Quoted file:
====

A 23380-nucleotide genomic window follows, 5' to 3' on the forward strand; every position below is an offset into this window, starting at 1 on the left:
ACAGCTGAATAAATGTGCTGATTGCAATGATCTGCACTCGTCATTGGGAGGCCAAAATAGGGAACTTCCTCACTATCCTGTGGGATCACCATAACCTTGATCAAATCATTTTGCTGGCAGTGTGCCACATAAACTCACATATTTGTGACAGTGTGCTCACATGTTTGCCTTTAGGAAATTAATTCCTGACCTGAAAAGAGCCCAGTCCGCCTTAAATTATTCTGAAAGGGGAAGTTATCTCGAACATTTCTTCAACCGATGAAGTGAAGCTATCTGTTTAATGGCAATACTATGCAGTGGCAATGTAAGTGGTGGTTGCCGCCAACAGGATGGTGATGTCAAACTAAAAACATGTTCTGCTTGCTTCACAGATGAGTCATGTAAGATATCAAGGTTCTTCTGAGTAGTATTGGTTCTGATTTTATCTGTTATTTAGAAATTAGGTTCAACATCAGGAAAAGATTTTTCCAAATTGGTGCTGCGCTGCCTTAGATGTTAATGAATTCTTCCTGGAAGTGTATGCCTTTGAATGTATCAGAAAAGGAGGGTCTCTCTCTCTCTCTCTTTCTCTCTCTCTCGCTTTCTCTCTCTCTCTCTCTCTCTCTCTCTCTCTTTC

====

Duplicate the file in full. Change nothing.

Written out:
A 23380-nucleotide genomic window follows, 5' to 3' on the forward strand; every position below is an offset into this window, starting at 1 on the left:
ACAGCTGAATAAATGTGCTGATTGCAATGATCTGCACTCGTCATTGGGAGGCCAAAATAGGGAACTTCCTCACTATCCTGTGGGATCACCATAACCTTGATCAAATCATTTTGCTGGCAGTGTGCCACATAAACTCACATATTTGTGACAGTGTGCTCACATGTTTGCCTTTAGGAAATTAATTCCTGACCTGAAAAGAGCCCAGTCCGCCTTAAATTATTCTGAAAGGGGAAGTTATCTCGAACATTTCTTCAACCGATGAAGTGAAGCTATCTGTTTAATGGCAATACTATGCAGTGGCAATGTAAGTGGTGGTTGCCGCCAACAGGATGGTGATGTCAAACTAAAAACATGTTCTGCTTGCTTCACAGATGAGTCATGTAAGATATCAAGGTTCTTCTGAGTAGTATTGGTTCTGATTTTATCTGTTATTTAGAAATTAGGTTCAACATCAGGAAAAGATTTTTCCAAATTGGTGCTGCGCTGCCTTAGATGTTAATGAATTCTTCCTGGAAGTGTATGCCTTTGAATGTATCAGAAAAGGAGGGTCTCTCTCTCTCTCTCTTTCTCTCTCTCTCGCTTTCTCTCTCTCTCTCTCTCTCTCTCTCTCTCTTTC